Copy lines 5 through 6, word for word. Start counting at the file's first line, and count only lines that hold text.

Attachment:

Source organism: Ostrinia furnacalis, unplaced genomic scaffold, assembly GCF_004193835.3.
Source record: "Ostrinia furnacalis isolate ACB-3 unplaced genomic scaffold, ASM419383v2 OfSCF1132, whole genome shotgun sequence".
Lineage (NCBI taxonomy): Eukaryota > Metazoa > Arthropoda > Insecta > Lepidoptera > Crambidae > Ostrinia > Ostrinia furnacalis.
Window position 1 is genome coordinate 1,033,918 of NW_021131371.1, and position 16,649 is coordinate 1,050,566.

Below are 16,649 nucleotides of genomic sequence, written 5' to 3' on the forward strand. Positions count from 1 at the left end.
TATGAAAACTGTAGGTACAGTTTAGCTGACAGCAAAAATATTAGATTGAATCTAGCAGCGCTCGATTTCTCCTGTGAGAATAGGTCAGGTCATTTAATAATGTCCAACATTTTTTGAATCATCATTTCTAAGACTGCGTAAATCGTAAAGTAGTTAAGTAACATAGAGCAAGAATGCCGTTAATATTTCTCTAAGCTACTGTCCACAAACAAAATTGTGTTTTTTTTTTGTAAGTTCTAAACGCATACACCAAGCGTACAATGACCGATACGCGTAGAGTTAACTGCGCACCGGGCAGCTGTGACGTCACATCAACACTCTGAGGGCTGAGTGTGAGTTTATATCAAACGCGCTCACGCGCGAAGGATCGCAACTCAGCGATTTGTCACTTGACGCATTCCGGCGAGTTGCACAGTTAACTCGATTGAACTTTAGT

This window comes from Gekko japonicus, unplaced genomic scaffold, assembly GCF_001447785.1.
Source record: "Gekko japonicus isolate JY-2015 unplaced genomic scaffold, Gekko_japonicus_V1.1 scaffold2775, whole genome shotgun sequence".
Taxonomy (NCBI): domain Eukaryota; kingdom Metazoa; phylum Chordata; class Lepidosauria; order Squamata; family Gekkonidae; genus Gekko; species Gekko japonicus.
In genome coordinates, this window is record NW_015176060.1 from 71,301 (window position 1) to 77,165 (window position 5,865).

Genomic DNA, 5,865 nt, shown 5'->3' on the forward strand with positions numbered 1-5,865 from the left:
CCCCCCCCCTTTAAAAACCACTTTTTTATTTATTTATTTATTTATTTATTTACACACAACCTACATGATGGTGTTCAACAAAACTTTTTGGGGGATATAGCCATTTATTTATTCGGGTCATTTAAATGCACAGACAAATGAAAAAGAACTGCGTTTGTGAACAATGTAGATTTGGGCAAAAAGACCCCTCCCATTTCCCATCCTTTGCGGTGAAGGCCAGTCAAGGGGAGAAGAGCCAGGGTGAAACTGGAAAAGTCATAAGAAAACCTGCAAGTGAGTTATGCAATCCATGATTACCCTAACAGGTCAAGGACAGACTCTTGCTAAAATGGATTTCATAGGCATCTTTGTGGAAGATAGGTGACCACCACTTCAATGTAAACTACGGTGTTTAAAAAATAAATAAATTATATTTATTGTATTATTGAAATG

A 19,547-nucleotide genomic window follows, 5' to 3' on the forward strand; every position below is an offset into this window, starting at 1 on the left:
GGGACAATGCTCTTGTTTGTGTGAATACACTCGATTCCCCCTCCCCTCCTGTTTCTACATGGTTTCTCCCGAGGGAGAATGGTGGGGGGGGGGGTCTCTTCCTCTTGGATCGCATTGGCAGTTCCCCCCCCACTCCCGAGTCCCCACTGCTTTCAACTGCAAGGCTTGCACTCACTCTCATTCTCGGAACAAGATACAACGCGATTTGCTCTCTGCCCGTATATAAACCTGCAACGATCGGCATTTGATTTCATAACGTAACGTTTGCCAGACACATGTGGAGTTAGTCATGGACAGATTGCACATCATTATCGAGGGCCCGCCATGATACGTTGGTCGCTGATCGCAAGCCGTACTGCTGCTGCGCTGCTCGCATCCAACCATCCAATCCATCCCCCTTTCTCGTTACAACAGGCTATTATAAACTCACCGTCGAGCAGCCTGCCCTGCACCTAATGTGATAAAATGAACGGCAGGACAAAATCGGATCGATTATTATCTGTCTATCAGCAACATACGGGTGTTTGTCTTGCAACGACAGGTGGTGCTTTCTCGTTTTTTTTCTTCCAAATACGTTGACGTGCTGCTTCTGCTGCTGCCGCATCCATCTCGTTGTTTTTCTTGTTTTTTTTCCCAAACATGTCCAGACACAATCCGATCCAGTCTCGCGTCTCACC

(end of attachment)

Below are 16,649 nucleotides of genomic sequence, written 5' to 3' on the forward strand. Positions count from 1 at the left end.
TATGAAAACTGTAGGTACAGTTTAGCTGACAGCAAAAATATTAGATTGAATCTAGCAGCGCTCGATTTCTCCTGTGAGAATAGGTCAGGTCATTTAATAATGTCCAACATTTTTTGAATCATCATTTCTAAGACTGCGTAAATCGTAAAGTAGTTAAGTAACATAGAGCAAGAATGCCGTTAATATTTCTCTAAGCTACTGTCCACAAACAAAATTGTGTTTTTTTTTTGTAAGTTCTAAACGCATACACCAAGCGTACAATGACCGATACGCGTAGAGTTAACTGCGCACCGGGCAGCTGTGACGTCACATCAACACTCTGAGGGCTGAGTGTGAGTTTATATCAAACGCGCTCACGCGCGAAGGATCGCAACTCAGCGATTTGTCACTTGACGCATTCCGGCGAGTTGCACAGTTAACTCGATTGAACTTTAGT